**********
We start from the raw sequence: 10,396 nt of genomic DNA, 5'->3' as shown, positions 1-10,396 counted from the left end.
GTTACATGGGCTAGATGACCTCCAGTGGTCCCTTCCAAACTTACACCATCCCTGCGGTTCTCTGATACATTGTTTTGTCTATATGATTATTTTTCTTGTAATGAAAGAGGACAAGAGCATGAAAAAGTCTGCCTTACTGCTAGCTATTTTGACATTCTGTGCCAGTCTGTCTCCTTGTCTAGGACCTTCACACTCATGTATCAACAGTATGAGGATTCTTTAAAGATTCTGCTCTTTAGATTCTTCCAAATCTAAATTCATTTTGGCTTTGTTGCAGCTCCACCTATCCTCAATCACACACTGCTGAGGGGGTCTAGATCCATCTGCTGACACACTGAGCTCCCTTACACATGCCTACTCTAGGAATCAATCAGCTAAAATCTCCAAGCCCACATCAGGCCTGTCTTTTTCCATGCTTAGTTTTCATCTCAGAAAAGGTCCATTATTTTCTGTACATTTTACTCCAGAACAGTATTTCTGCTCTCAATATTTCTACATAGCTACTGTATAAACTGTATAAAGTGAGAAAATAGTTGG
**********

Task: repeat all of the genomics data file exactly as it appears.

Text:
We start from the raw sequence: 10,396 nt of genomic DNA, 5'->3' as shown, positions 1-10,396 counted from the left end.
GTTACATGGGCTAGATGACCTCCAGTGGTCCCTTCCAAACTTACACCATCCCTGCGGTTCTCTGATACATTGTTTTGTCTATATGATTATTTTTCTTGTAATGAAAGAGGACAAGAGCATGAAAAAGTCTGCCTTACTGCTAGCTATTTTGACATTCTGTGCCAGTCTGTCTCCTTGTCTAGGACCTTCACACTCATGTATCAACAGTATGAGGATTCTTTAAAGATTCTGCTCTTTAGATTCTTCCAAATCTAAATTCATTTTGGCTTTGTTGCAGCTCCACCTATCCTCAATCACACACTGCTGAGGGGGTCTAGATCCATCTGCTGACACACTGAGCTCCCTTACACATGCCTACTCTAGGAATCAATCAGCTAAAATCTCCAAGCCCACATCAGGCCTGTCTTTTTCCATGCTTAGTTTTCATCTCAGAAAAGGTCCATTATTTTCTGTACATTTTACTCCAGAACAGTATTTCTGCTCTCAATATTTCTACATAGCTACTGTATAAACTGTATAAAGTGAGAAAATAGTTGG